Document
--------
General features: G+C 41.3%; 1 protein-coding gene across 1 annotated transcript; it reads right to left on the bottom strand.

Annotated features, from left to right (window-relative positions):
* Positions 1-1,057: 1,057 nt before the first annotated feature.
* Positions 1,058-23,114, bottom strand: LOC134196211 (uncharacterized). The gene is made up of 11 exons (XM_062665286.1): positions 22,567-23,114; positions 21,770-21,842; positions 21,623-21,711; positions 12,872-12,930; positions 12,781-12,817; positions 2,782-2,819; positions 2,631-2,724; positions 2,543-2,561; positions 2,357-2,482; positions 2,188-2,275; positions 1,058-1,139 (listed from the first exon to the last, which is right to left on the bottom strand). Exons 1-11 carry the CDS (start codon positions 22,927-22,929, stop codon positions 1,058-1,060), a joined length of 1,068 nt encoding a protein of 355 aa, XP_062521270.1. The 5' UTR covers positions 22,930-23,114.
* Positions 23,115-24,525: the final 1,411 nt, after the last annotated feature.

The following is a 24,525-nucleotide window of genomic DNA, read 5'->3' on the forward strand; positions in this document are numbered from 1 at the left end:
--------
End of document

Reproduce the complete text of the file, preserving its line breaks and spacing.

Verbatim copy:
General features: G+C 41.3%; 1 protein-coding gene across 1 annotated transcript; it reads right to left on the bottom strand.

Annotated features, from left to right (window-relative positions):
* Positions 1-1,057: 1,057 nt before the first annotated feature.
* Positions 1,058-23,114, bottom strand: LOC134196211 (uncharacterized). The gene is made up of 11 exons (XM_062665286.1): positions 22,567-23,114; positions 21,770-21,842; positions 21,623-21,711; positions 12,872-12,930; positions 12,781-12,817; positions 2,782-2,819; positions 2,631-2,724; positions 2,543-2,561; positions 2,357-2,482; positions 2,188-2,275; positions 1,058-1,139 (listed from the first exon to the last, which is right to left on the bottom strand). Exons 1-11 carry the CDS (start codon positions 22,927-22,929, stop codon positions 1,058-1,060), a joined length of 1,068 nt encoding a protein of 355 aa, XP_062521270.1. The 5' UTR covers positions 22,930-23,114.
* Positions 23,115-24,525: the final 1,411 nt, after the last annotated feature.

The following is a 24,525-nucleotide window of genomic DNA, read 5'->3' on the forward strand; positions in this document are numbered from 1 at the left end: